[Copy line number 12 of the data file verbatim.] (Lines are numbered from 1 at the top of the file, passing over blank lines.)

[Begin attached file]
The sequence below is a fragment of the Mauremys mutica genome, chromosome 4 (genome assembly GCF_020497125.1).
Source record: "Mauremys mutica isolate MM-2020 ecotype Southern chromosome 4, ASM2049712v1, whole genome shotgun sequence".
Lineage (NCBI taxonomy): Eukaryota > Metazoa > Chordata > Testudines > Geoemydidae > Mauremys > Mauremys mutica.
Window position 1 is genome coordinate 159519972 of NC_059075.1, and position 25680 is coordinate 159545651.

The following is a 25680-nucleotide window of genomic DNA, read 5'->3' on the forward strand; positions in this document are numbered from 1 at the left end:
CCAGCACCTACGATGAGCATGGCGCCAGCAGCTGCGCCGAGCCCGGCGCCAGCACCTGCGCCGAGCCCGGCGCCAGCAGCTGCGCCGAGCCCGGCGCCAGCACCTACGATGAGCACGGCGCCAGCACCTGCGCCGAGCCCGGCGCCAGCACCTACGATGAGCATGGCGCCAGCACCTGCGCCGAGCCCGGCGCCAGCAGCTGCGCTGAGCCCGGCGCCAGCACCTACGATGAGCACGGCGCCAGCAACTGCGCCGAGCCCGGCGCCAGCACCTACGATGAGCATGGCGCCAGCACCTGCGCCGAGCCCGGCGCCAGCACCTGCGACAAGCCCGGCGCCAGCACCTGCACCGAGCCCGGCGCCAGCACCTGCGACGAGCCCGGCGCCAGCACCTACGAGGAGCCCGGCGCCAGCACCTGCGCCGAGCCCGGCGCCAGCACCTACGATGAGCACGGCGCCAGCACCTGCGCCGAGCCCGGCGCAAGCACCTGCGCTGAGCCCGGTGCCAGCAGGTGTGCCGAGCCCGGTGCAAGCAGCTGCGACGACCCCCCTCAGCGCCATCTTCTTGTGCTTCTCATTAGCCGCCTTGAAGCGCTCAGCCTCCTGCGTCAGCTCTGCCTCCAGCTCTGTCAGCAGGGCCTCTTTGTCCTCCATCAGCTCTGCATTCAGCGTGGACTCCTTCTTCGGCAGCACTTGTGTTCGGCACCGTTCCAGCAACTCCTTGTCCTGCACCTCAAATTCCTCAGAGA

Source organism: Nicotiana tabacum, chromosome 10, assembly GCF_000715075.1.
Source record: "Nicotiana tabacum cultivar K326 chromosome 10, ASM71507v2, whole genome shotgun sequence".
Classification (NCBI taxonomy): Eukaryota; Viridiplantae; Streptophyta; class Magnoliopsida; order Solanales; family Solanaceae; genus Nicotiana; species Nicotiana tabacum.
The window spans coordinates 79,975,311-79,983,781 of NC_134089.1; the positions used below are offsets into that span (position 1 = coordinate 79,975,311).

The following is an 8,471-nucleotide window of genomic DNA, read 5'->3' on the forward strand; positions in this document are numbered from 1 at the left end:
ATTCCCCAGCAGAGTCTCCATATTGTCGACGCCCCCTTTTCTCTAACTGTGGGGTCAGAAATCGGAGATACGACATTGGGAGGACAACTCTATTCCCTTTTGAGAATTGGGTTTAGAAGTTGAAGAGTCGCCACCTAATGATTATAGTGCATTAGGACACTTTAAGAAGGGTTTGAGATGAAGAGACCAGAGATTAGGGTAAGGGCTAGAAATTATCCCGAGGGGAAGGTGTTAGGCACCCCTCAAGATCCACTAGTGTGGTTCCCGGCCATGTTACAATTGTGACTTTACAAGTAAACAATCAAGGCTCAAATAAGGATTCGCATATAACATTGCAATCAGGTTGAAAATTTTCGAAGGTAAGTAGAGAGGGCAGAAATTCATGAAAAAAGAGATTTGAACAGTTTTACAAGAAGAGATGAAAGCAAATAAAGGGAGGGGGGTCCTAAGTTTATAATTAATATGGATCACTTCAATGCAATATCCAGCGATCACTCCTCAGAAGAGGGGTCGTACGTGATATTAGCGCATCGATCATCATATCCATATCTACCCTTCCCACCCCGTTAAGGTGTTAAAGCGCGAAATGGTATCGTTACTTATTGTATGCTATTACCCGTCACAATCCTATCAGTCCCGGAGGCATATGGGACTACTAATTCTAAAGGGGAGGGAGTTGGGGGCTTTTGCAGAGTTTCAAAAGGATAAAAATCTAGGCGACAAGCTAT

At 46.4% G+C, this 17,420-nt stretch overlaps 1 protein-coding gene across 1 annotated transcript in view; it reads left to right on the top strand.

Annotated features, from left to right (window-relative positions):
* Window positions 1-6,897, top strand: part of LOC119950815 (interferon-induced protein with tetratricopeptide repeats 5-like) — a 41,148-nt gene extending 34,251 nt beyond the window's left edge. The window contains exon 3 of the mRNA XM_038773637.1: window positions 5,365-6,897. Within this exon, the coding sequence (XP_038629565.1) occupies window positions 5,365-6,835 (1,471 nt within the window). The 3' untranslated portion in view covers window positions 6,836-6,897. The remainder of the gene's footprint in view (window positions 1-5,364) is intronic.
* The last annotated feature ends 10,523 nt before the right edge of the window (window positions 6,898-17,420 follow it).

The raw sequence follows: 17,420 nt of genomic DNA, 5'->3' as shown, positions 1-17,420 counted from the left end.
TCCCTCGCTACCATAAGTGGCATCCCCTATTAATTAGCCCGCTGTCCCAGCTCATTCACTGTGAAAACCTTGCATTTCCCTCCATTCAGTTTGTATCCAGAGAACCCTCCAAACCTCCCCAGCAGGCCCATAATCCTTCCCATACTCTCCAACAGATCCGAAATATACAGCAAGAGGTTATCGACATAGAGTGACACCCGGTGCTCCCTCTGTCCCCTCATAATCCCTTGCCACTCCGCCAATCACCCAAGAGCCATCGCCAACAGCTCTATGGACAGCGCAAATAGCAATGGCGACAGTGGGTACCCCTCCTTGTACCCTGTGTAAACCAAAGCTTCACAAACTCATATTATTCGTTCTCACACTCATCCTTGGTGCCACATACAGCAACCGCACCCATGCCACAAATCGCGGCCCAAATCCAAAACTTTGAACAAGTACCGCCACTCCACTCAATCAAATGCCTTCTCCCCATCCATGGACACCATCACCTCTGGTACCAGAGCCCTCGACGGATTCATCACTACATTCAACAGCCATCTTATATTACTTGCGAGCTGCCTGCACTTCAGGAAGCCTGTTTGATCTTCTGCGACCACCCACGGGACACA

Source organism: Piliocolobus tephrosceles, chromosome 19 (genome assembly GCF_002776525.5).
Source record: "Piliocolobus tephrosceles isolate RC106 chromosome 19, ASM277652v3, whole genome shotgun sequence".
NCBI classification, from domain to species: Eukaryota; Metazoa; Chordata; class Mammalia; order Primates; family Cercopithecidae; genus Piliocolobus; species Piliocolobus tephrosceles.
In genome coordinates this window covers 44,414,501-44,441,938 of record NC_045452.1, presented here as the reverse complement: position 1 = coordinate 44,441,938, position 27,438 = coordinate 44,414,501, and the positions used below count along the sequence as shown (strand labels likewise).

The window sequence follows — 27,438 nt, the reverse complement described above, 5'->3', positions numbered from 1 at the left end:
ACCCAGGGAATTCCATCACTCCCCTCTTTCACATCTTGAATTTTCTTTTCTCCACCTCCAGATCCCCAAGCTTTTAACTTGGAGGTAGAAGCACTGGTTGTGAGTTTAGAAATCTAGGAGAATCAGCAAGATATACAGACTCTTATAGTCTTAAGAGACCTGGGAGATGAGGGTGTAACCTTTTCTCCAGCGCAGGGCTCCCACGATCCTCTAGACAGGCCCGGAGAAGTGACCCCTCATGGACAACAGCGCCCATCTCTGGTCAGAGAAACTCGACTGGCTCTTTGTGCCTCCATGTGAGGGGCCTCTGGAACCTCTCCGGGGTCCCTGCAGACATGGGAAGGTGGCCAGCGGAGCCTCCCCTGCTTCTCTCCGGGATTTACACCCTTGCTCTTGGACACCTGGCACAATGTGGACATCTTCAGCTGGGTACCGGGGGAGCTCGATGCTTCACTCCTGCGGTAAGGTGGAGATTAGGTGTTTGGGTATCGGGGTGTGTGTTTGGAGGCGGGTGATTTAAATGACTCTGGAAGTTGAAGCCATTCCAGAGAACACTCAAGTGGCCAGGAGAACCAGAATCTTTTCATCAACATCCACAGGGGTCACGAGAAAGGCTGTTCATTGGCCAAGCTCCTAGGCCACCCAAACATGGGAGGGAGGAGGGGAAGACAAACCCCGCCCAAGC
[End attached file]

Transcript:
ATTCCCCAGCAGAGTCTCCATATTGTCGACGCCCCCTTTTCTCTAACTGTGGGGTCAGAAATCGGAGATACGACATTGGGAGGACAACTCTATTCCCTTTTGAGAATTGGGTTTAGAAGTTGAAGAGTCGCCACCTAATGATTATAGTGCATTAGGACACTTTAAGAAGGGTTTGAGATGAAGAGACCAGAGATTAGGGTAAGGGCTAGAAATTATCCCGAGGGGAAGGTGTTAGGCACCCCTCAAGATCCACTAGTGTGGTTCCCGGCCATGTTACAATTGTGACTTTACAAGTAAACAATCAAGGCTCAAATAAGGATTCGCATATAACATTGCAATCAGGTTGAAAATTTTCGAAGGTAAGTAGAGAGGGCAGAAATTCATGAAAAAAGAGATTTGAACAGTTTTACAAGAAGAGATGAAAGCAAATAAAGGGAGGGGGGTCCTAAGTTTATAATTAATATGGATCACTTCAATGCAATATCCAGCGATCACTCCTCAGAAGAGGGGTCGTACGTGATATTAGCGCATCGATCATCATATCCATATCTACCCTTCCCACCCCGTTAAGGTGTTAAAGCGCGAAATGGTATCGTTACTTATTGTATGCTATTACCCGTCACAATCCTATCAGTCCCGGAGGCATATGGGACTACTAATTCTAAAGGGGAGGGAGTTGGGGGCTTTTGCAGAGTTTCAAAAGGATAAAAATCTAGGCGACAAGCTAT